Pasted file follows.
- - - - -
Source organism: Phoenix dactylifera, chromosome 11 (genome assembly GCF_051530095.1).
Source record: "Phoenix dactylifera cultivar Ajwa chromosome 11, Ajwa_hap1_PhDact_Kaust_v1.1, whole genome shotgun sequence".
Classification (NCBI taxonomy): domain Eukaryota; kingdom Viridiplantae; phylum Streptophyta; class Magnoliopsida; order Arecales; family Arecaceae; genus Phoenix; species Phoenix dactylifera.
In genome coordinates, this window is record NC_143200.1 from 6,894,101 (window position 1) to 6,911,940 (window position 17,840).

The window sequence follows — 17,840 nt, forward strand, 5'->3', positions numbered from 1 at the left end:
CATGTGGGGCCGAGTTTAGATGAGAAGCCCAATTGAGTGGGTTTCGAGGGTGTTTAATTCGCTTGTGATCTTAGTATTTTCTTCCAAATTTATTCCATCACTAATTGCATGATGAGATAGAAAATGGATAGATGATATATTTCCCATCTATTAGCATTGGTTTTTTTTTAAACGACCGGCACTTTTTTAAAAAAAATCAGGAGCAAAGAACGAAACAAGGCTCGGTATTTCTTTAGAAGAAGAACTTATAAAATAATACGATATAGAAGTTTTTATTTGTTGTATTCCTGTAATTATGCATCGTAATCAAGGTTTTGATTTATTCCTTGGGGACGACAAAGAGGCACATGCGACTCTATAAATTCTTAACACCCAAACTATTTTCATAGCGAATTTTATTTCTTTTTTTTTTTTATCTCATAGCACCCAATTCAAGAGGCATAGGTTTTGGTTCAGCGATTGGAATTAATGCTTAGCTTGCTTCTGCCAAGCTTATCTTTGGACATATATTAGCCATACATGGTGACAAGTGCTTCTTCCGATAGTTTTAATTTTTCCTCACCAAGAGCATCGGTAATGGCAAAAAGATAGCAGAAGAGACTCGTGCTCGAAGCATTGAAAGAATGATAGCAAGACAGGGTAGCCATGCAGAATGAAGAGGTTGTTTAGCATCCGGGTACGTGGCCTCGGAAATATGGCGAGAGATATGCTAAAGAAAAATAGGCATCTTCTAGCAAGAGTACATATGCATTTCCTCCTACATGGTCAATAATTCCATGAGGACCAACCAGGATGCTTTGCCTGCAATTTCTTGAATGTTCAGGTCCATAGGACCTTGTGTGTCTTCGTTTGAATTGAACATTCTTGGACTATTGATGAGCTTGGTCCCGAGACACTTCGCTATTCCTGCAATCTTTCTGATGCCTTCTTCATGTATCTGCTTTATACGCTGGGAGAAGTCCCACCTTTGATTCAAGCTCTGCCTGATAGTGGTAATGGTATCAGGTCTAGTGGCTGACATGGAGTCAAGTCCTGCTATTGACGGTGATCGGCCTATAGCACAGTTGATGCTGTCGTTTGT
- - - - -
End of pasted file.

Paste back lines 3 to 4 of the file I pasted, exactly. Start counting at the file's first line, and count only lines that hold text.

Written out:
Classification (NCBI taxonomy): domain Eukaryota; kingdom Viridiplantae; phylum Streptophyta; class Magnoliopsida; order Arecales; family Arecaceae; genus Phoenix; species Phoenix dactylifera.
In genome coordinates, this window is record NC_143200.1 from 6,894,101 (window position 1) to 6,911,940 (window position 17,840).